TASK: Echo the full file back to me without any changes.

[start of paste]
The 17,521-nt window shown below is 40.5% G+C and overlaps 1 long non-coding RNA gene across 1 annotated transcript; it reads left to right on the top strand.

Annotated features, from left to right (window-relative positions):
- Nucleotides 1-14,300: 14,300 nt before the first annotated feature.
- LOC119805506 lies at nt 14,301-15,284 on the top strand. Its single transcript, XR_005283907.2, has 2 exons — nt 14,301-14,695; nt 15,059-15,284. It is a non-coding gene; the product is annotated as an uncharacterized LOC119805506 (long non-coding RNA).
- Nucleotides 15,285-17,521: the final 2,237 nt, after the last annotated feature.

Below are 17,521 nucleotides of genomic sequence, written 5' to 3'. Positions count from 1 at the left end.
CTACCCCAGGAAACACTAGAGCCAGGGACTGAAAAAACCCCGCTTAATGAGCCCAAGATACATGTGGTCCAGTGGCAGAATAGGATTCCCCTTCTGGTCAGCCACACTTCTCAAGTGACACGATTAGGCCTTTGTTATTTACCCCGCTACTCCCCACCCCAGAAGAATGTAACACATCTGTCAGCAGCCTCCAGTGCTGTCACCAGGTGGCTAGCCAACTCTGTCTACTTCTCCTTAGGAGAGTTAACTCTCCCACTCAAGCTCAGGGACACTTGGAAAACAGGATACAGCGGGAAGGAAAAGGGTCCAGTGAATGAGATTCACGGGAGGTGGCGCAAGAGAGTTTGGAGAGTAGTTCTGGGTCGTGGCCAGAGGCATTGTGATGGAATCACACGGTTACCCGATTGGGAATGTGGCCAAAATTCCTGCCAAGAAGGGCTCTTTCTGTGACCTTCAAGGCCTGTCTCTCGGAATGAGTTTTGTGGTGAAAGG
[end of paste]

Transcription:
The 17,521-nt window shown below is 40.5% G+C and overlaps 1 long non-coding RNA gene across 1 annotated transcript; it reads left to right on the top strand.

Annotated features, from left to right (window-relative positions):
- Nucleotides 1-14,300: 14,300 nt before the first annotated feature.
- LOC119805506 lies at nt 14,301-15,284 on the top strand. Its single transcript, XR_005283907.2, has 2 exons — nt 14,301-14,695; nt 15,059-15,284. It is a non-coding gene; the product is annotated as an uncharacterized LOC119805506 (long non-coding RNA).
- Nucleotides 15,285-17,521: the final 2,237 nt, after the last annotated feature.

Below are 17,521 nucleotides of genomic sequence, written 5' to 3'. Positions count from 1 at the left end.
CTACCCCAGGAAACACTAGAGCCAGGGACTGAAAAAACCCCGCTTAATGAGCCCAAGATACATGTGGTCCAGTGGCAGAATAGGATTCCCCTTCTGGTCAGCCACACTTCTCAAGTGACACGATTAGGCCTTTGTTATTTACCCCGCTACTCCCCACCCCAGAAGAATGTAACACATCTGTCAGCAGCCTCCAGTGCTGTCACCAGGTGGCTAGCCAACTCTGTCTACTTCTCCTTAGGAGAGTTAACTCTCCCACTCAAGCTCAGGGACACTTGGAAAACAGGATACAGCGGGAAGGAAAAGGGTCCAGTGAATGAGATTCACGGGAGGTGGCGCAAGAGAGTTTGGAGAGTAGTTCTGGGTCGTGGCCAGAGGCATTGTGATGGAATCACACGGTTACCCGATTGGGAATGTGGCCAAAATTCCTGCCAAGAAGGGCTCTTTCTGTGACCTTCAAGGCCTGTCTCTCGGAATGAGTTTTGTGGTGAAAGG